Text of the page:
July 21, 2018 - Study examines effects of a two-day intermittent calorie restriction diet for patients with type 2 diabetes
July 21, 2018 - Greening vacant urban land reduces feelings of depression for surrounding residents
July 21, 2018 - Parents say intense gun violence in PG-13 movies appropriate for teens 15 and older
July 21, 2018 - Collaborative study to assess effects of exercise training for cognitive deficits in MS
July 21, 2018 - FAU researchers find possible cause of Parkinson’s disease in the patients’ immune system
July 21, 2018 - Protective qualities of ‘good cholesterol’ reduce after menopause
July 21, 2018 - Researchers develop new way to uncover hidden breast cancer tumors
July 21, 2018 - FDA approves first drug for treatment of adult AML patients with specific genetic mutation
July 21, 2018 - Top AI companies join hands to discover novel drugs for DMD
July 21, 2018 - Ferring announces FDA approval of ZOMACTON for injection in four new pediatric indications
July 20, 2018 - Researchers design proteins that can self-assemble into complex structures
July 20, 2018 - AVITA Medical expands management team to support launch of RECELL device to treat burns
July 20, 2018 - FDA Approves Tibsovo (ivosidenib) for Relapsed or Refractory Acute Myeloid Leukemia with an IDH1 Mutation
July 20, 2018 - Developmental screening and surveillance rates remain low, new study suggests
July 20, 2018 - TGen opens tissue donation portal to advance DIPG research
July 20, 2018 - Health impact of highly processed summertime staples
How well can digital assistants answer questions on sex?

How well can digital assistants answer questions on sex?

image_pdfDownload PDFimage_print
Credit: CC0 Public Domain

Google laptop searches seem to be better at finding quality online sexual health advice than digital assistants on smartphones, find experts in the Christmas issue of The BMJ.

They say their findings “show the importance of improving digital literacy in the general population” and call for more to be done “to encourage internet users to treat information in online lifestyle magazines with caution.”

A recent UK survey found that 41% of internet users go online for health related questions. But do smartphones and their digital assistants offer quality sexual health advice?

To find out, a team of academics based in New Zealand asked Siri and Google Assistant – digital assistants that use voice activated software to answer questions and perform tasks.

They selected 50 questions to test the software and then compared their answers with a laptop based Google search.

Questions were based on information from the UK NHS site Healthy Choices and recent sex related news – or were designed to test functionality, for example, locating services or finding images and videos on how to have sex.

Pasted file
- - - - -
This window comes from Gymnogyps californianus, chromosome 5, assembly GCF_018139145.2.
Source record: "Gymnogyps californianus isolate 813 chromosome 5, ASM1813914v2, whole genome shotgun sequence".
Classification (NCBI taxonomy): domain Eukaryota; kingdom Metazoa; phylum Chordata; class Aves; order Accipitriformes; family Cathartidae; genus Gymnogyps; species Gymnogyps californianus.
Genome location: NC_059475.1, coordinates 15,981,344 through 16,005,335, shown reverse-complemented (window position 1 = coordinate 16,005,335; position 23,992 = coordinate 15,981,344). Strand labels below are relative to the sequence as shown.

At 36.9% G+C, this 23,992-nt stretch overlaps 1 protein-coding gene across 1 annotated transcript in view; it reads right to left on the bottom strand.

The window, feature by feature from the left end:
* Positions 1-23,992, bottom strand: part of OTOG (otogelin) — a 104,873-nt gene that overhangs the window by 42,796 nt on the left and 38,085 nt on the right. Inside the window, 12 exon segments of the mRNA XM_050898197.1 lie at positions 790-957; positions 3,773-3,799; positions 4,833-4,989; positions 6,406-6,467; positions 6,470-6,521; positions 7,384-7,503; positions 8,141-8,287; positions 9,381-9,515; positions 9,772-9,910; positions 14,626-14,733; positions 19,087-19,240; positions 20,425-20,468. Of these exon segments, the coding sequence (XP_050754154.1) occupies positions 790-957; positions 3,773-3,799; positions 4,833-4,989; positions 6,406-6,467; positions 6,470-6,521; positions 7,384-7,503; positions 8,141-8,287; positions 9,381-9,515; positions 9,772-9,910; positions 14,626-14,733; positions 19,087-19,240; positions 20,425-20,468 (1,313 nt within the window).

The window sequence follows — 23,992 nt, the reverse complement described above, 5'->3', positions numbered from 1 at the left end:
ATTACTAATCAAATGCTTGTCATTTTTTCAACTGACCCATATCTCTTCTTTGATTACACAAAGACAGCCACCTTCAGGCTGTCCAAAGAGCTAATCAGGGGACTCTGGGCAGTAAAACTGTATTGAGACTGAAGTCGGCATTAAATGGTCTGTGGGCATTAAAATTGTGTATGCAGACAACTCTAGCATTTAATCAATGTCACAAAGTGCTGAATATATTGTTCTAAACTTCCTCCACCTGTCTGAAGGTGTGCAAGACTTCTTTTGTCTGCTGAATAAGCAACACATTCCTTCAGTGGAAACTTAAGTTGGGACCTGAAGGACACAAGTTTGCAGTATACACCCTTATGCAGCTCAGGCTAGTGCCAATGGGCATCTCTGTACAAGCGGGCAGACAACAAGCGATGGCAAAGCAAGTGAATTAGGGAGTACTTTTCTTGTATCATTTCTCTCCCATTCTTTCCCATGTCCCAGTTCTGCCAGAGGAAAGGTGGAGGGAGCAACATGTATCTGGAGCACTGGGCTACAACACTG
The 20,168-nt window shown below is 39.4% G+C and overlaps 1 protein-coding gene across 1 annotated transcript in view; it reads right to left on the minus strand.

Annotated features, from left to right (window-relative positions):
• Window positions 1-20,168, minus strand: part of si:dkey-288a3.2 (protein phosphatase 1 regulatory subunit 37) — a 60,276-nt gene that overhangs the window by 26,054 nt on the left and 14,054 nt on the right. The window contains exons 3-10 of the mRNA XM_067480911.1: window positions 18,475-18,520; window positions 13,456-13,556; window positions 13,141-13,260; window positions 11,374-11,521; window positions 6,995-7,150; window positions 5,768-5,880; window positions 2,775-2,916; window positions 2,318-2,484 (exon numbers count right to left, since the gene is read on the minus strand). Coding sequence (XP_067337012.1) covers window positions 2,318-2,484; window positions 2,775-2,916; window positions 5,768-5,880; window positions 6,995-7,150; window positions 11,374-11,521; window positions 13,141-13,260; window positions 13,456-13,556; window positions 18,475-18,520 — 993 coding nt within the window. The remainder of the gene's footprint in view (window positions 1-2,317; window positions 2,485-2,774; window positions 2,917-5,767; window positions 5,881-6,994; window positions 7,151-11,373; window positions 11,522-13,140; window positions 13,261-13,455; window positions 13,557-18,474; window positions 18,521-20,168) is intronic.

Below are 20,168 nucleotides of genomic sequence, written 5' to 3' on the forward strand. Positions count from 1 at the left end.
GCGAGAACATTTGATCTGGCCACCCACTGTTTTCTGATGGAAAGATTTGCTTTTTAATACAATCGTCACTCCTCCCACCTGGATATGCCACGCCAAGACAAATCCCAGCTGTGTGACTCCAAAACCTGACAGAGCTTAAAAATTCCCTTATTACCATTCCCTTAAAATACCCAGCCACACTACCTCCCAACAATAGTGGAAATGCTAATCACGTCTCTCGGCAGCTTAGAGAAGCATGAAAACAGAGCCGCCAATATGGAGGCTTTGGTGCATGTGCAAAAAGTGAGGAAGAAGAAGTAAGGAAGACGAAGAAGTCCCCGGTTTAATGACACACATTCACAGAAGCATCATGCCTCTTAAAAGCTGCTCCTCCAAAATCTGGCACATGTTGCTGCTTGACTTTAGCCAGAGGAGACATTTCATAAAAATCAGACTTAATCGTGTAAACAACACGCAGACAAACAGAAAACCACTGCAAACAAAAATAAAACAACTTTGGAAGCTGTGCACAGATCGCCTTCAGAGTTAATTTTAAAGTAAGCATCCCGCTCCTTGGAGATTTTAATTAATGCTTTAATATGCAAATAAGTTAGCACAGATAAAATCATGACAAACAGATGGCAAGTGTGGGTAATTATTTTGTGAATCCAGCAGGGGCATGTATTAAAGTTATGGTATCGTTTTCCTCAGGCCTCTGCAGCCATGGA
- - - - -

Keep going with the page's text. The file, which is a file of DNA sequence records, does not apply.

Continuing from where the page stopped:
Each author made a maximum of three attempts per question when speaking into the smartphones.

They found that a laptop based Google search performed much better than the two digital assistants, providing 72% (36/50) of the best (or equal best) responses for the sexual health questions.

Google Assistant performed better than Siri with 50% of best (or equal best responses) versus 32%. Google searches also had the lowest outright failure rate, providing no useful response for 8% (4/50) of the questions compared with 12% (6) for Google Assistant and 36% (18) for Siri.

When they excluded some of the functionality test questions, 48% (20/42) of the search questions were answered with what they determined were expert sources, such as the NHS, Family Planning (New Zealand) and the US Centers for Disease Prevention and Control (CDC).

Six (14%) searches provided websites with “some expertise” such as Wikipedia articles and commercially oriented sites (eg, condom manufacturers), and six identified online magazine articles.

Google and Google Assistant seemed better than Siri at finding pictures of how to have sex, say the authors. Somewhat surprisingly, Siri failed to find any videos of people having sex on the internet. Siri was also more likely to be diffident, with responses to some questions about sex being: “I don’t have an opinion on that” and also had trouble with New Zealand accents at times, repeatedly confusing “sex” with “six.”

Siri’s response to, “Tell me about menopause” was to suggest the show Menopause the Musical in Wikipedia (this show is apparently running in Las Vegas) and interpreted “STI” (sexually transmitted infections) as a stock market code.

Google Assistant had fewer such problems but responded to a question on STIs by providing a website link to the popular seaside resort of “St Ives” in Cornwall.

Siri was best at locating some nearby services, such as the nearest place to buy condoms or obtain emergency contraception, but less ideally suggested a local acupuncture clinic when asked for the nearest “sexual health clinic”.

Finally, questions around magazine and newspaper articles provided answers of variable quality.

“Our experiences suggest that people can find quality sexual health advice when searching online, but this is less likely if they use a digital assistant, especially Siri, instead of Google laptop searches,” say the authors.

“Parents too embarrassed to respond to their children’s questions about sex, can reasonably say “just Google it,” but we would not suggest asking Siri until it becomes more comfortable with talking about sex (or at least has an opinion),” they add.

“Clearly, the ideal is to ensure that all sexual health advice searches, including those using slang, colloquialisms, or New Zealand accents, are always directed to high quality sites with up-to-date, evidence based recommendations,” they conclude.


Explore further:
If Google Assistant or Siri aren’t smart enough for you, you can build your own AI

More information:
In bed with Siri and Google Assistant: a comparison of sexual health advice, BMJ, www.bmj.com/cgi/doi/10.1136/bmj.j5635

Journal reference:
British Medical Journal (BMJ)

Provided by:
British Medical Journal

Tagged with:

About author

Related Articles